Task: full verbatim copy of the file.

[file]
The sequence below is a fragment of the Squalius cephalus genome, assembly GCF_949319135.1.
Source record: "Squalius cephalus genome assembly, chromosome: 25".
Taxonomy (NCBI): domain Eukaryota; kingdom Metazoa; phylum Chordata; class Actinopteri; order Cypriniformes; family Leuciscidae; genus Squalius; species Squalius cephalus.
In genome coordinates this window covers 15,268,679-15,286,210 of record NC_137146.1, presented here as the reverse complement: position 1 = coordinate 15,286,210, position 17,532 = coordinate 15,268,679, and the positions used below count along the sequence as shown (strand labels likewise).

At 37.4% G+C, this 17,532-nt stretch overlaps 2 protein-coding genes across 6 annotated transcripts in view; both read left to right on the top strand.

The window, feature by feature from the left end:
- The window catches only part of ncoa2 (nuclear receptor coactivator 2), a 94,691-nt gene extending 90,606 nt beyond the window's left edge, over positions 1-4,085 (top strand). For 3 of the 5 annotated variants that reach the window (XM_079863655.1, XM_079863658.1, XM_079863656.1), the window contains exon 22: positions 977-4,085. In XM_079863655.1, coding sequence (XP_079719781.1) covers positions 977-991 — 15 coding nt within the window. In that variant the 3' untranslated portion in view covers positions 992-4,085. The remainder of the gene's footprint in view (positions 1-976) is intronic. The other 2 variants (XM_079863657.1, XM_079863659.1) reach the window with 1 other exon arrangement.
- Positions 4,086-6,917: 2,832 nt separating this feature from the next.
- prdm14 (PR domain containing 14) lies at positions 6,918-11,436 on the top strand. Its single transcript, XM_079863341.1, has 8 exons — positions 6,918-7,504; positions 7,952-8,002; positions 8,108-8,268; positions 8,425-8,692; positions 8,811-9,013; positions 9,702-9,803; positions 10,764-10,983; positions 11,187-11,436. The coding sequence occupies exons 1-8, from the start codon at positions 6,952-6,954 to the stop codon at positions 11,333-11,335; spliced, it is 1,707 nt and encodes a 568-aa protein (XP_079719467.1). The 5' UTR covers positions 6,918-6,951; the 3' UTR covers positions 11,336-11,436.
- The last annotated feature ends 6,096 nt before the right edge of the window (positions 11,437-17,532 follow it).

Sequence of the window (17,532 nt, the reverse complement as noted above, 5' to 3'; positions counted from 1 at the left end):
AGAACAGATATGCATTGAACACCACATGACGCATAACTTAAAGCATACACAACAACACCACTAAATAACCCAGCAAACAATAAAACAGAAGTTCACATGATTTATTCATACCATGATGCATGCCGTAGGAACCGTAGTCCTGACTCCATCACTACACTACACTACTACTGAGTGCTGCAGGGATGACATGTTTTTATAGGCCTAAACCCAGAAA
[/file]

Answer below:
The sequence below is a fragment of the Squalius cephalus genome, assembly GCF_949319135.1.
Source record: "Squalius cephalus genome assembly, chromosome: 25".
Taxonomy (NCBI): domain Eukaryota; kingdom Metazoa; phylum Chordata; class Actinopteri; order Cypriniformes; family Leuciscidae; genus Squalius; species Squalius cephalus.
In genome coordinates this window covers 15,268,679-15,286,210 of record NC_137146.1, presented here as the reverse complement: position 1 = coordinate 15,286,210, position 17,532 = coordinate 15,268,679, and the positions used below count along the sequence as shown (strand labels likewise).

At 37.4% G+C, this 17,532-nt stretch overlaps 2 protein-coding genes across 6 annotated transcripts in view; both read left to right on the top strand.

The window, feature by feature from the left end:
- The window catches only part of ncoa2 (nuclear receptor coactivator 2), a 94,691-nt gene extending 90,606 nt beyond the window's left edge, over positions 1-4,085 (top strand). For 3 of the 5 annotated variants that reach the window (XM_079863655.1, XM_079863658.1, XM_079863656.1), the window contains exon 22: positions 977-4,085. In XM_079863655.1, coding sequence (XP_079719781.1) covers positions 977-991 — 15 coding nt within the window. In that variant the 3' untranslated portion in view covers positions 992-4,085. The remainder of the gene's footprint in view (positions 1-976) is intronic. The other 2 variants (XM_079863657.1, XM_079863659.1) reach the window with 1 other exon arrangement.
- Positions 4,086-6,917: 2,832 nt separating this feature from the next.
- prdm14 (PR domain containing 14) lies at positions 6,918-11,436 on the top strand. Its single transcript, XM_079863341.1, has 8 exons — positions 6,918-7,504; positions 7,952-8,002; positions 8,108-8,268; positions 8,425-8,692; positions 8,811-9,013; positions 9,702-9,803; positions 10,764-10,983; positions 11,187-11,436. The coding sequence occupies exons 1-8, from the start codon at positions 6,952-6,954 to the stop codon at positions 11,333-11,335; spliced, it is 1,707 nt and encodes a 568-aa protein (XP_079719467.1). The 5' UTR covers positions 6,918-6,951; the 3' UTR covers positions 11,336-11,436.
- The last annotated feature ends 6,096 nt before the right edge of the window (positions 11,437-17,532 follow it).

Sequence of the window (17,532 nt, the reverse complement as noted above, 5' to 3'; positions counted from 1 at the left end):
AGAACAGATATGCATTGAACACCACATGACGCATAACTTAAAGCATACACAACAACACCACTAAATAACCCAGCAAACAATAAAACAGAAGTTCACATGATTTATTCATACCATGATGCATGCCGTAGGAACCGTAGTCCTGACTCCATCACTACACTACACTACTACTGAGTGCTGCAGGGATGACATGTTTTTATAGGCCTAAACCCAGAAA